SUMMIT TO SHORE: Theologically and philosophically informed eclectic ruminations on everything between summit to shore, especially cycling, hiking and backpacking, kayaking, religion, spirituality, philosophy, theology, politics, culture, travel, poetry, and creative writing by John Edward Harris, a progressive Presbyterian Church (U.S.A.) Minister of the Word and Sacrament.
Tuesday, February 14, 2017
Review of Freezer Bag Cooking: Trail Food Made Simple
Freezer Bag Cooking: Trail Food Made Simple Author: Sarah Svien Kirkconnell
Softcover: 90 pages
Bay Street Publishing; copyright 2007
When a couple of canoeing friends loaned me a copy of Sarah
Svien Kirkonell’s Freezer Bag Cooking:
Trail Food Made Simple, I was so impressed by it that I ordered my own
copy. A few months later, when I set out on a weeklong solo backpacking trip,
all my dinners were Kirkonnell’s Freezer Bag Cooking recipes!
Part of what impressed me about Freezer Bag Cooking: Trail Food Made Simple was that most if not
all the ingredients could be bought in a grocery store. I live in a small town
and had to travel out of town to larger grocery stores to find all the
ingredients. Fortunately, there are larger grocery stores within twenty miles of
where I live.
I was also impressed that all the ingredients could be packed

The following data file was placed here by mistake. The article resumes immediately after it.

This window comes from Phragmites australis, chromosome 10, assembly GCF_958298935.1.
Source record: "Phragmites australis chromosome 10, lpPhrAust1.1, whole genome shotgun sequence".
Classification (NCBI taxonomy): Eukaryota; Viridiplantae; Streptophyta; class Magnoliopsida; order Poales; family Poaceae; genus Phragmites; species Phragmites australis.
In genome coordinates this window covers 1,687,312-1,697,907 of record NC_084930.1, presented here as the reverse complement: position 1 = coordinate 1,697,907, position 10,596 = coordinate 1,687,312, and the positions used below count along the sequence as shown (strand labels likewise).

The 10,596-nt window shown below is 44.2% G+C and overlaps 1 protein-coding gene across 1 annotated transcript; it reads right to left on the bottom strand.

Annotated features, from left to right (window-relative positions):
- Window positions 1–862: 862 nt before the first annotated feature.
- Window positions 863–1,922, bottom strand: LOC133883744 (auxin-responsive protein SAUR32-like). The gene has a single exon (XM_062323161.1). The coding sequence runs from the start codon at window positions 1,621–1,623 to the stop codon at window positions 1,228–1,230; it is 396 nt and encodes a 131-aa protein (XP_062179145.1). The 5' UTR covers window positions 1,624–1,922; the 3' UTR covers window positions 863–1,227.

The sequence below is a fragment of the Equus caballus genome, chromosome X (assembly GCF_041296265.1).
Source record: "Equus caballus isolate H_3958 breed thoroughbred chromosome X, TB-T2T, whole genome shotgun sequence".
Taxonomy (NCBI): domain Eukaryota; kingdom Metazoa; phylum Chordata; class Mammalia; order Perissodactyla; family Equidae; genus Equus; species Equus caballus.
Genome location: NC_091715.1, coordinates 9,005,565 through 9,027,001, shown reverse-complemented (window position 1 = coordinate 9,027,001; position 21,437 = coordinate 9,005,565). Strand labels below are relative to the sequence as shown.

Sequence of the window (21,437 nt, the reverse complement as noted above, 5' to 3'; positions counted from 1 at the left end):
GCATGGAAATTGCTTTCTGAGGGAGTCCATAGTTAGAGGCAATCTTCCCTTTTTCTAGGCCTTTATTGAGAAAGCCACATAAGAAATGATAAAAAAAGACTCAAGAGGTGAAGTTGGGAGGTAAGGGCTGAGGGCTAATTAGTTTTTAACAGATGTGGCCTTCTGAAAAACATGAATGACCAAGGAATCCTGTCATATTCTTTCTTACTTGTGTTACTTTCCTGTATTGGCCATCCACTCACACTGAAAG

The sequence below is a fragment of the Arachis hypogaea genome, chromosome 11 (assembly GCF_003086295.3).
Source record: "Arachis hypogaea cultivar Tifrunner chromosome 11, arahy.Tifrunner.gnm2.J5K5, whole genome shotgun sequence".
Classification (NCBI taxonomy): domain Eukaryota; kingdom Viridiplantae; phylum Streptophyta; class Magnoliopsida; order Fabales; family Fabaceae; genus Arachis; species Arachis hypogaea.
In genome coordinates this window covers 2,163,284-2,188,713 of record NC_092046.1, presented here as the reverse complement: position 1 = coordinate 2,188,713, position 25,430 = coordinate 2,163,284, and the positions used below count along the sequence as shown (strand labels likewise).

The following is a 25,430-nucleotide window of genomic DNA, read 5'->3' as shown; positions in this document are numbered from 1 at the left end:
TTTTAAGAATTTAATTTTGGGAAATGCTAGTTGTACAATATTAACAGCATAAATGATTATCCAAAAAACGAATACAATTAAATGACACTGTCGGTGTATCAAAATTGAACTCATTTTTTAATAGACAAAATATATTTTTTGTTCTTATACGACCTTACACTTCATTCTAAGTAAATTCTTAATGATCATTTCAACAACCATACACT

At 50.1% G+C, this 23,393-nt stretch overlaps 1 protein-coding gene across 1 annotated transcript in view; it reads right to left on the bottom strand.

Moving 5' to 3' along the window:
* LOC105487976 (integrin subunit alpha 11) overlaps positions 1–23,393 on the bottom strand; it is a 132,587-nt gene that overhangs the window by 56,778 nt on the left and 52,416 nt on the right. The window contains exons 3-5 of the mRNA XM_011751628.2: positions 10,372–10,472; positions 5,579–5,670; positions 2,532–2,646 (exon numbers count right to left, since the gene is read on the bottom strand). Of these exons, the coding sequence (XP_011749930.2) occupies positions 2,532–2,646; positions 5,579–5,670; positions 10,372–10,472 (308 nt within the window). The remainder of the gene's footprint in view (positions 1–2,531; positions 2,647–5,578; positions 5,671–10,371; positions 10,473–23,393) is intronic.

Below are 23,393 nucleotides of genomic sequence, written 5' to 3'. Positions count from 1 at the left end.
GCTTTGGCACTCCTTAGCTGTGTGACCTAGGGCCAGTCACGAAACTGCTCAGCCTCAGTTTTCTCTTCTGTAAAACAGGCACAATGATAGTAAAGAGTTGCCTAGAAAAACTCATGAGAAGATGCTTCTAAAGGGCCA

into a one quart zip lock freezer bag. When it came time to prepare my dinner, all
I had to do was add boiling water to the bag, allow it to sit in an insulated cozy
for between five to ten minutes, and perhaps open a pouch of tuna, chicken or
salmon at some point during the process, and add it the bag as well. At the end of each meal, all of which were
tasty and filling, the empty zip lock bag served as a trash bag for any empty
foil pouches and other trash I had accumulated throughout the day.
Admittedly, each freezer bag dinner weighed more than a freeze
dried dinner would have weighed, but each freezer bag dinner also took up less
space than a freeze dried dinner would have taken up and cost less. I would not
want to rely solely of freezer bag dinners for a long backpacking trip such as
thru hiking the AT, but I think freezer bag dinners are a quick, easy, and
inexpensive alternative to freeze-dried meals for any backpacking trip or trek
lasting up to a week.
Kirkonnell has written a few other books apparently similar to Freezer Bag Cooking: Trail Food Made Simple,
including Freezer Bag Cooking: Adventure Ready Recipes, and more. She also
publishes recipes and writes about trail cooking at www.freezerbagcooking.com.